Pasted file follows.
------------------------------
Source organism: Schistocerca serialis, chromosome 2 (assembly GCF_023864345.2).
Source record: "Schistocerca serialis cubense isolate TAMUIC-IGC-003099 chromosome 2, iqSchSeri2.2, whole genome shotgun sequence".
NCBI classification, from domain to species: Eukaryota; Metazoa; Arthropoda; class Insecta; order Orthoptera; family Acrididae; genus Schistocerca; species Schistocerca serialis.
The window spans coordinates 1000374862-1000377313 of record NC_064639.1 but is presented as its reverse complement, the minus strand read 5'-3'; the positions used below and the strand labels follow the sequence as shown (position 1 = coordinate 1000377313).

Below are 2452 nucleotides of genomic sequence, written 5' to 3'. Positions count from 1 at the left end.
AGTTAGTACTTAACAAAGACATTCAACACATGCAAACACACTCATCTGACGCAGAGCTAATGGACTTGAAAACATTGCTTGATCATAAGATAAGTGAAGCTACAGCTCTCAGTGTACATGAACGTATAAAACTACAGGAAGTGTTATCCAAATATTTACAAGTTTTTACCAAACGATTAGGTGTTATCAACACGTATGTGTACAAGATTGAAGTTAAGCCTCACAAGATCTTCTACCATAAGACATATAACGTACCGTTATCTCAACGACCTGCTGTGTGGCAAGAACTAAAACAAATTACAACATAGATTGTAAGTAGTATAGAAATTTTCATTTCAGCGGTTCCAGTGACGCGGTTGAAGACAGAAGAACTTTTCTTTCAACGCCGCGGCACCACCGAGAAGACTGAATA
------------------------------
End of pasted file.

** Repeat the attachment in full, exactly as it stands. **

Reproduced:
Source organism: Schistocerca serialis, chromosome 2 (assembly GCF_023864345.2).
Source record: "Schistocerca serialis cubense isolate TAMUIC-IGC-003099 chromosome 2, iqSchSeri2.2, whole genome shotgun sequence".
NCBI classification, from domain to species: Eukaryota; Metazoa; Arthropoda; class Insecta; order Orthoptera; family Acrididae; genus Schistocerca; species Schistocerca serialis.
The window spans coordinates 1000374862-1000377313 of record NC_064639.1 but is presented as its reverse complement, the minus strand read 5'-3'; the positions used below and the strand labels follow the sequence as shown (position 1 = coordinate 1000377313).

Below are 2452 nucleotides of genomic sequence, written 5' to 3'. Positions count from 1 at the left end.
AGTTAGTACTTAACAAAGACATTCAACACATGCAAACACACTCATCTGACGCAGAGCTAATGGACTTGAAAACATTGCTTGATCATAAGATAAGTGAAGCTACAGCTCTCAGTGTACATGAACGTATAAAACTACAGGAAGTGTTATCCAAATATTTACAAGTTTTTACCAAACGATTAGGTGTTATCAACACGTATGTGTACAAGATTGAAGTTAAGCCTCACAAGATCTTCTACCATAAGACATATAACGTACCGTTATCTCAACGACCTGCTGTGTGGCAAGAACTAAAACAAATTACAACATAGATTGTAAGTAGTATAGAAATTTTCATTTCAGCGGTTCCAGTGACGCGGTTGAAGACAGAAGAACTTTTCTTTCAACGCCGCGGCACCACCGAGAAGACTGAATA